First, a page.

"We found ourselves in a world that we didn’t know existed"

Guest Blogger: Peter Jones 

In the summer of 2015, my wife Suzie and I found ourselves in a world that we didn’t know existed when our 13 day old son Cameron collapsed at our local hospital in Aylesbury, Buckinghamshire.

Cameron had suffered a cardiac collapse, caused by a viral infection that had attacked his heart. His full diagnosis was Enterovirus Myocarditis and Meningitis, and doctors told us that he only had a 33% chance of getting off life support successfully and going on to live a “normal” life. That night, Cameron was transported to Southampton Paediatric Intensive Care Unit (PICU) on full life support. Suzie and I said goodbye to Cameron in theatre to drive the 88 miles to Southampton; doctors had told us that it was highly unlikely Cameron would make the journey.

On our first night we arrived in Southampton at around 2am, and Cameron arrived shortly afterwards, still on life support. We slept for a couple of hours in the PICU accommodation. Knowing we were potentially in for a long stay at Southampton, we were concerned about how we would care for our other children during our stay. Then, one of the PICU team told us about Ronald McDonald House Charities and we were taken to the House. Michelle, the House manager, gave us a tour of the house before taking us to our room, which we ended up staying in for 49 nights.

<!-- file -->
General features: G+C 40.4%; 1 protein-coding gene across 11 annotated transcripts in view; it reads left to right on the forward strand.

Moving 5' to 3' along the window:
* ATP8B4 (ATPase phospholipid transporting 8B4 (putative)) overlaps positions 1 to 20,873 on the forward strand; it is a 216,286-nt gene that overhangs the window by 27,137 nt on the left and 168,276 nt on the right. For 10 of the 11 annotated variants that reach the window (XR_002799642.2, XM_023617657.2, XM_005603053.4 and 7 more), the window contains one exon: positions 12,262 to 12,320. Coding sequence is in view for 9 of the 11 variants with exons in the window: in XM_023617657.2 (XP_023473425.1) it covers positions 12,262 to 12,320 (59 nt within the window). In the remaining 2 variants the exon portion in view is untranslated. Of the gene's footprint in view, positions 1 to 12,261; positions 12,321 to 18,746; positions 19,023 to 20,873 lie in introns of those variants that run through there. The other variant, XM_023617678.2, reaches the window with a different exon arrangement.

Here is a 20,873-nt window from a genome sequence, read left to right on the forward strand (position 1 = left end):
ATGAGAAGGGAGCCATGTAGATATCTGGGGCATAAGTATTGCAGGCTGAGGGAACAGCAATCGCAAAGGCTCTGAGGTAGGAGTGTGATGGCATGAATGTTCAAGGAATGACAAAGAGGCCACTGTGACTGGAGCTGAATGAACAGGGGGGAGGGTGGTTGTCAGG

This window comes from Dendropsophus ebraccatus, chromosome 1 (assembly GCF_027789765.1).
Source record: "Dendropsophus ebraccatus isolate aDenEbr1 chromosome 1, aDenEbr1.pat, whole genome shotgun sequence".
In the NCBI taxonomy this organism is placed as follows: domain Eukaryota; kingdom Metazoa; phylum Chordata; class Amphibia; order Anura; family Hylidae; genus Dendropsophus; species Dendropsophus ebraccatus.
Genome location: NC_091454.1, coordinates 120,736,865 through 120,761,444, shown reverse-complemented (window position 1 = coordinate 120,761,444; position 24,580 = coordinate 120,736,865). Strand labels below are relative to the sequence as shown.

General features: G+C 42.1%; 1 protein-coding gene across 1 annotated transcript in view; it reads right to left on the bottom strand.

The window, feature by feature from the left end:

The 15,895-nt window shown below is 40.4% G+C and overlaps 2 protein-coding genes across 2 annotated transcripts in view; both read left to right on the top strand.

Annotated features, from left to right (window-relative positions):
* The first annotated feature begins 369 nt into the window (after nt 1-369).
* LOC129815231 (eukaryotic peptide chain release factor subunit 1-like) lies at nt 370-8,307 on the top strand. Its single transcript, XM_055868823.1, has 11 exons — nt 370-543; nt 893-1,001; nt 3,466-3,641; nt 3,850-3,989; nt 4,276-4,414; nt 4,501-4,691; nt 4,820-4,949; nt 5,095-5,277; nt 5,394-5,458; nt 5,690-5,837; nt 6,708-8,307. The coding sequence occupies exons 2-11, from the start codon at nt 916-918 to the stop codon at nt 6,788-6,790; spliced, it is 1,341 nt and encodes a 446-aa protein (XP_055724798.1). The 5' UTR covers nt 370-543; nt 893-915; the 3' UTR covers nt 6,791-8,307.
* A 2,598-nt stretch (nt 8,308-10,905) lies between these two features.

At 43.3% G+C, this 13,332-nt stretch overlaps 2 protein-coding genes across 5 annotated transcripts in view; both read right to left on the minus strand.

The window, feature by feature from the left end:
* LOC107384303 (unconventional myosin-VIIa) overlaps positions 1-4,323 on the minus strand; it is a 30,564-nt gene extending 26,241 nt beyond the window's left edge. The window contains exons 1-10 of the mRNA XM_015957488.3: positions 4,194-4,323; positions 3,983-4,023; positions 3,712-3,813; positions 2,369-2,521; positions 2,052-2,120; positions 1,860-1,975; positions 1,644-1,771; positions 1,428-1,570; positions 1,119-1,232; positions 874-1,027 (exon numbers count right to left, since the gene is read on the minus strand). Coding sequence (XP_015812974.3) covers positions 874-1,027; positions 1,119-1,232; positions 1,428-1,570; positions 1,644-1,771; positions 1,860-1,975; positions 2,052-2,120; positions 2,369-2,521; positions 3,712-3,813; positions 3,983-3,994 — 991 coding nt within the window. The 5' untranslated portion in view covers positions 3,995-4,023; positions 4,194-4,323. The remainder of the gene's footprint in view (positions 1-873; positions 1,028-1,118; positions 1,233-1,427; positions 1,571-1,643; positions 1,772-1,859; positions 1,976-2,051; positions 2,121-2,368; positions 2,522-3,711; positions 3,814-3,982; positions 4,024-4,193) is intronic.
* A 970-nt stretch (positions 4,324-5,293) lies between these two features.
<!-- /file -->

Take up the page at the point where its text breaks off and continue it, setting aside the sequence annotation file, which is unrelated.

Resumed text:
Cameron was moved out of PICU to the children’s cardiac ward. The next evening, Suzie visited the hospital to find that Cameron had suffered a second cardiac collapse. She had no phone signal in the hospital. The first I knew about what was happening was when the mum of one of the other children knocked on our room door, saying I needed to get to Suzie and Cameron. Since the House is on the hospital grounds, it also meant I could get to Cameron with a two minute sprint through the corridors.

The House not only provided us with invaluable accommodation, being located so close to the children’s ward actually played a part in saving Cameron’s life that evening. The community of parents within the House was also a central hub for everyone during some of the worst moments of their lives.

The facilities that were available in the House were everything you needed from the dining facilities with a place for cold and frozen food, through to the laundry facilities. We also had a safe and secure environment for our other children to stay with us. They made full use of the playroom at the House which allowed them to have fun, taking some stress out of the horrible situation we found ourselves in as a family unit.

Since our stay at the House, Cameron has since gone on to make an almost full recovery and enjoying time with his sisters. We visit the House regularly and help with fundraising wherever we can. It is always great to visit the staff who were so helpful, friendly and supportive throughout our stay.

We will never be able to thank Ronald McDonald House Charities enough for their help during the darkest days of our life. We are forever indebted to such an amazing charity.

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